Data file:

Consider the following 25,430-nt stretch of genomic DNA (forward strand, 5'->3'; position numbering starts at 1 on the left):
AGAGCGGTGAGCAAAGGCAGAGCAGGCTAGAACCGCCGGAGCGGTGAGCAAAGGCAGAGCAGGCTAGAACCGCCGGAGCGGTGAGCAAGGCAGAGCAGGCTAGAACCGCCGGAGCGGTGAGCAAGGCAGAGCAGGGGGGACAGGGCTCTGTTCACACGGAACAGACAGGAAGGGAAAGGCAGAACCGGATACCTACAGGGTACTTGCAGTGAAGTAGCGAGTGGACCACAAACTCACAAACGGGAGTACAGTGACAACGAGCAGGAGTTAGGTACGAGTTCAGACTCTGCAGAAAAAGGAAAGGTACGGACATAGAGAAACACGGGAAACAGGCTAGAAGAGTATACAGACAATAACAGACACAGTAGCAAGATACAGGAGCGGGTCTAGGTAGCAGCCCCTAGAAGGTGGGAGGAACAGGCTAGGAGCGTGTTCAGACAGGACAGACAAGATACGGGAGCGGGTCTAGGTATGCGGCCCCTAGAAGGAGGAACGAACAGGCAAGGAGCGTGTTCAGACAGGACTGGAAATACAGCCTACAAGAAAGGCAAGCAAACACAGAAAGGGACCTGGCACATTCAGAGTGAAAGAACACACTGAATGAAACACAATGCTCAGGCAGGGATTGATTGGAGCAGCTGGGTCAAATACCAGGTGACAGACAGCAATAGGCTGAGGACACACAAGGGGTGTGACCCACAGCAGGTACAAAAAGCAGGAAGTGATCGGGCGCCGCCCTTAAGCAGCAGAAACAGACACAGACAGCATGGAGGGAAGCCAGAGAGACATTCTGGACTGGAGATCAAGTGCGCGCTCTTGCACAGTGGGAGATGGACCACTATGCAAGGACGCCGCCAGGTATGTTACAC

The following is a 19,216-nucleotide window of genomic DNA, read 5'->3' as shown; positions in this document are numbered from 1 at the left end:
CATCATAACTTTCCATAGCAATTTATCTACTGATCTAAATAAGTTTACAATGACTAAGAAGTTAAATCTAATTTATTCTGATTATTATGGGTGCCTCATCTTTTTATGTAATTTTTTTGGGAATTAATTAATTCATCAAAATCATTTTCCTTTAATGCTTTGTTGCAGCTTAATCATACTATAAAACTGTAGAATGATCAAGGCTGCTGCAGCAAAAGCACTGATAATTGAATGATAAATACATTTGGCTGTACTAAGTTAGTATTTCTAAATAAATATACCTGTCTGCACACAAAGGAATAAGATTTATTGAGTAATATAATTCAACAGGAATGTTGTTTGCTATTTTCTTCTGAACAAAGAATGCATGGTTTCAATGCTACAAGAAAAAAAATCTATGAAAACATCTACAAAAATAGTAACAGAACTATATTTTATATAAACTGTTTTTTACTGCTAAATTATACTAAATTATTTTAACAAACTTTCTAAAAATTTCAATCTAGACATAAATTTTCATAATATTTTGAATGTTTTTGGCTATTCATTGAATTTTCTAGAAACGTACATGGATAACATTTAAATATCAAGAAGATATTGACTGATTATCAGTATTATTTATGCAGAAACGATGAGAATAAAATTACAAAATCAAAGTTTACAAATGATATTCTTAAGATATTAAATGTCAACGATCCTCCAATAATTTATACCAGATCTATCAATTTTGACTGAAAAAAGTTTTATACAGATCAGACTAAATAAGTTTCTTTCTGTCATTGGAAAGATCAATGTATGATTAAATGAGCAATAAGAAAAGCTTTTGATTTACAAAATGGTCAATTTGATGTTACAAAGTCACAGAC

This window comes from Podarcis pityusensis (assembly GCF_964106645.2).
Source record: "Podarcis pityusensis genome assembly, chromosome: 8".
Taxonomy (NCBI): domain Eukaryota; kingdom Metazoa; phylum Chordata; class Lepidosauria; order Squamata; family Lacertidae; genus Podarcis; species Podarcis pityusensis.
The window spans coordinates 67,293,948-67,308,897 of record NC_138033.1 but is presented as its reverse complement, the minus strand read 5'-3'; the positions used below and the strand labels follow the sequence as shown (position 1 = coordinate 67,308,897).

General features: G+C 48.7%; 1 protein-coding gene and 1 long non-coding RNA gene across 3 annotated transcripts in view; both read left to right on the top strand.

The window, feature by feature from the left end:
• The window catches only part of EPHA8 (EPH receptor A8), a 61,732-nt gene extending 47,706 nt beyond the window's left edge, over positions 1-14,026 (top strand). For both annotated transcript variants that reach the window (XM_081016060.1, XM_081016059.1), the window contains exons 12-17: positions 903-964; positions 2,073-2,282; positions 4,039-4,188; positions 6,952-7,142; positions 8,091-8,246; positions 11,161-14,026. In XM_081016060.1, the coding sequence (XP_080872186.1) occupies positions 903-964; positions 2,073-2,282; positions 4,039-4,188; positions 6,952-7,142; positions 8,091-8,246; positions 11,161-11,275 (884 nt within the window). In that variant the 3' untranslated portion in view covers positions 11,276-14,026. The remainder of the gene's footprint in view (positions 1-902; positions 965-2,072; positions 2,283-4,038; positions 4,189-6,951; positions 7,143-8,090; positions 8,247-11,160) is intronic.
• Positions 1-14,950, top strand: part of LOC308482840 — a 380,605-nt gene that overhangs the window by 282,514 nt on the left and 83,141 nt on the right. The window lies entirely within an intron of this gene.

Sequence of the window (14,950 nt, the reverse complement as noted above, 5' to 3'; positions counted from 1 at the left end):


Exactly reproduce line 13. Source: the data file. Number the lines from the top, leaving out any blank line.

Sequence of the window (14,950 nt, the reverse complement as noted above, 5' to 3'; positions counted from 1 at the left end):